All of this would be bad enough in and of itself; however, the journey to make a hybrid doesn’t end there. The nickel produced by this disastrous plant is shipped via massive container ship to the largest nickel refinery in Europe. From there, the nickel hops over to China to produce ‘nickel foam.’ From there, it goes to Japan. Finally, the completed batteries are shipped to the United States, finalizing the around-the-world trip required to produce a single Prius battery. Are these not sounding less and less like environmentally sound cars and more like a farce?

Wait, I haven’t even got to the best part yet.

When you pool together all the combined energy it takes to drive and build a Toyota Prius, the flagship car of energy fanatics, it takes almost 50 percent more energy than a Hummer – the Prius’s arch nemesis.

Through a study by CNW Marketing called “Dust to Dust,” the total combined energy is taken from all the electrical, fuel, transportation, materials (metal, plastic, etc) and hundreds of other factors over the expected lifetime of a vehicle. The Prius costs an average of $3.25 per mile driven over a lifetime of 100,000 miles – the expected lifespan of the Hybrid.

The Hummer, on the other hand, costs a more fiscal $1.95 per mile to put on the road over an expected lifetime of 300,000 miles. That means the Hummer will last three times longer than a Prius and use less combined energy doing it.

So, if you are really an environmentalist – ditch the Prius. Instead, buy one of the most economical cars available – a Toyota Scion xB. The Scion only costs a paltry $0.48 per mile to put on the road. If you are still obsessed over gas mileage – buy a Chevy Aveo and fix that lead foot.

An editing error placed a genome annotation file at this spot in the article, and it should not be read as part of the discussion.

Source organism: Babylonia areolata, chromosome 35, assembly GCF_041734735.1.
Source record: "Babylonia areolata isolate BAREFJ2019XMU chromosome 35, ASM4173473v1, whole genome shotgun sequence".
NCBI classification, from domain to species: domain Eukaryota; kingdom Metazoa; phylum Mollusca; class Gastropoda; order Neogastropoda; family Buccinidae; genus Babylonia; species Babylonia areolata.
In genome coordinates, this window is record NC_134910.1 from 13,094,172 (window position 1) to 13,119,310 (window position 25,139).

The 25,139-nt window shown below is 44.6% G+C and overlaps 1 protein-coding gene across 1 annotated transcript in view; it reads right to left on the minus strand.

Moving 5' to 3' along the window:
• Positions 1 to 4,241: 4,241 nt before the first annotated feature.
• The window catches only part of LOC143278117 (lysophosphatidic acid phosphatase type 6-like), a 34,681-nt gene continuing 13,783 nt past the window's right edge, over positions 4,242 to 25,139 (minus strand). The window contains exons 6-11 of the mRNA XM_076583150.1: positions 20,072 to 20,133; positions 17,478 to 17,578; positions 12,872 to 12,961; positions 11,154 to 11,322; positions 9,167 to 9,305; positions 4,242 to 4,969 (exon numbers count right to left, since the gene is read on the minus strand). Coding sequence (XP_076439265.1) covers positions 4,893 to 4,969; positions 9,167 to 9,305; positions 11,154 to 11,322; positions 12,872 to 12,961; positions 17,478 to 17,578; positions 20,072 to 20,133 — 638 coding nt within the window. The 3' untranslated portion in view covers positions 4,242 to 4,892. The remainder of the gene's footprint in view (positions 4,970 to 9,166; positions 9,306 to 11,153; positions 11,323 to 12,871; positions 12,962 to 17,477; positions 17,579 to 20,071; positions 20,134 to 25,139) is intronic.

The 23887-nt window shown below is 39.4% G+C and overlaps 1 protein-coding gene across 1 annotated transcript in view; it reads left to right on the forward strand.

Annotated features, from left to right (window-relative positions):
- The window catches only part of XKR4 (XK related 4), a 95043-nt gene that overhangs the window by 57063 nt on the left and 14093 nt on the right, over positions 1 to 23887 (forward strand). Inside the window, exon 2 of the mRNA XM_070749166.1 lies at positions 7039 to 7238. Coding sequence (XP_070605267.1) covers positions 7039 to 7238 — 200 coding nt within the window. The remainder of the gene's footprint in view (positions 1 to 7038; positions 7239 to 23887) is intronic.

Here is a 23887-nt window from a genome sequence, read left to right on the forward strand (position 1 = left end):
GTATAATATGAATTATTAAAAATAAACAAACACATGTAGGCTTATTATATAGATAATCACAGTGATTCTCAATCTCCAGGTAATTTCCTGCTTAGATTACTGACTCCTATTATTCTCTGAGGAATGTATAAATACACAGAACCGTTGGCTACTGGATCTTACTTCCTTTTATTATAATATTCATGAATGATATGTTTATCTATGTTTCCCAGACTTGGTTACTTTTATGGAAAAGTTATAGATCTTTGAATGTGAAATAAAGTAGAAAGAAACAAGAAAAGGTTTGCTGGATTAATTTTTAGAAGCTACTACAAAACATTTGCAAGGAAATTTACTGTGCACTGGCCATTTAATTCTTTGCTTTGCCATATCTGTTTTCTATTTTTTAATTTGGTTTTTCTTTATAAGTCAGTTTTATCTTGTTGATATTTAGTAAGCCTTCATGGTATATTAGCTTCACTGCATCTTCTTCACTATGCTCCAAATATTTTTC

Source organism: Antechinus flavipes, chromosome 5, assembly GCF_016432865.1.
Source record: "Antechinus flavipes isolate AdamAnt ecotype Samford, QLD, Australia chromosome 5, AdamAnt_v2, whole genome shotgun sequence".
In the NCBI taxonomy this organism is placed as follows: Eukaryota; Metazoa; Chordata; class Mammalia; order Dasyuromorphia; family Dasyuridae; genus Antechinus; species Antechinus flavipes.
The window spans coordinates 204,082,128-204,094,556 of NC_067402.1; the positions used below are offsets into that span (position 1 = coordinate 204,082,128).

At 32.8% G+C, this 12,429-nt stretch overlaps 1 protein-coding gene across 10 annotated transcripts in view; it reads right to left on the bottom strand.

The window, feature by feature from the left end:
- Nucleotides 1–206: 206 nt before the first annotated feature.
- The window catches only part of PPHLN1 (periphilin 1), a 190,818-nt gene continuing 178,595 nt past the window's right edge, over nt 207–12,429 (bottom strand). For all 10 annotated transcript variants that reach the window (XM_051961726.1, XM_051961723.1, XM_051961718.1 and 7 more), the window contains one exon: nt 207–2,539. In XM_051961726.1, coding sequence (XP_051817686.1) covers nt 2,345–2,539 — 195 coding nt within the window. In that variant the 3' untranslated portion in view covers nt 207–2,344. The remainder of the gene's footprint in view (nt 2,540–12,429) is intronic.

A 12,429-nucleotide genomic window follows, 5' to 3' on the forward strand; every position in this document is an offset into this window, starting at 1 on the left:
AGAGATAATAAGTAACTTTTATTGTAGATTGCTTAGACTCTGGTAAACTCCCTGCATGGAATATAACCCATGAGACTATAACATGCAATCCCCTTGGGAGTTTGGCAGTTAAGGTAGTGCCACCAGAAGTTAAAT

One last fun fact for you: it takes five years to offset the premium price of a Prius. Meaning, you have to wait 60 months to save any money over a non-hybrid car because of lower gas expenses.


  1. David Yang says

    Can’t believe this ridiculous blog post is still up. Their objective evidence in comparing the lifetime environmental impact of these two cars is laughable.

  2. Pltgiggs says

    This argument is stupid. If you like a Prius, buy a Prius. If you like a Hummer, buy a hummer. Stop beig brainwashed about going “green” blah blah blah blah blah, its all BS. Political BS, nonsense, yada yada. If you dont like that I own a hummer, shove it. If you think Im a tree hugger for owning a Prius, whatever. I own neither but I think both sides of this argument are dumb. Get over yourselves.

  3. Mike says

    So many bad assumptions..where to start. First off, I guarantee you a Prius will last as long as a Hummer…and should last much longer. Toyota guarantees the Prius battery to last 150,000 miles…and the fact is in real life it lasts much much longer…and being a Toyota, the car itself will last for at least 250,000 or more…on average much longer than any GM car much less a Hummer which has a history of mechanical problems. Look at used Prius’ for see them with 200,000 miles or more that have never had their batteries changed and they look practically new. Another fallacy is the battery costs $5000 to replace. Truth is you can get the battery reconditioned for well under $1000(about $700)…the cost of some routine maintenance of the Hummer. The cost to maintain a Prius is very low, I should know, I’ve had mine for 100,000 and had nothing done except oil changes and filters and tires..I have saved so much money it’s been like getting the Prius for free vs. my old SUV..which was nowhere near as expensive as a Hummer to maintain..and got twice the mileage of a Hummer! Take it from someone who has had both a suv and a Prius..the total cost of prius is about a third…I suspect it’s a fourth or less than that of a Hummer. I won’t get into the environmental issue…but overall I believe the Prius wins by a wide margin there too…nickel battery or no nickel battery.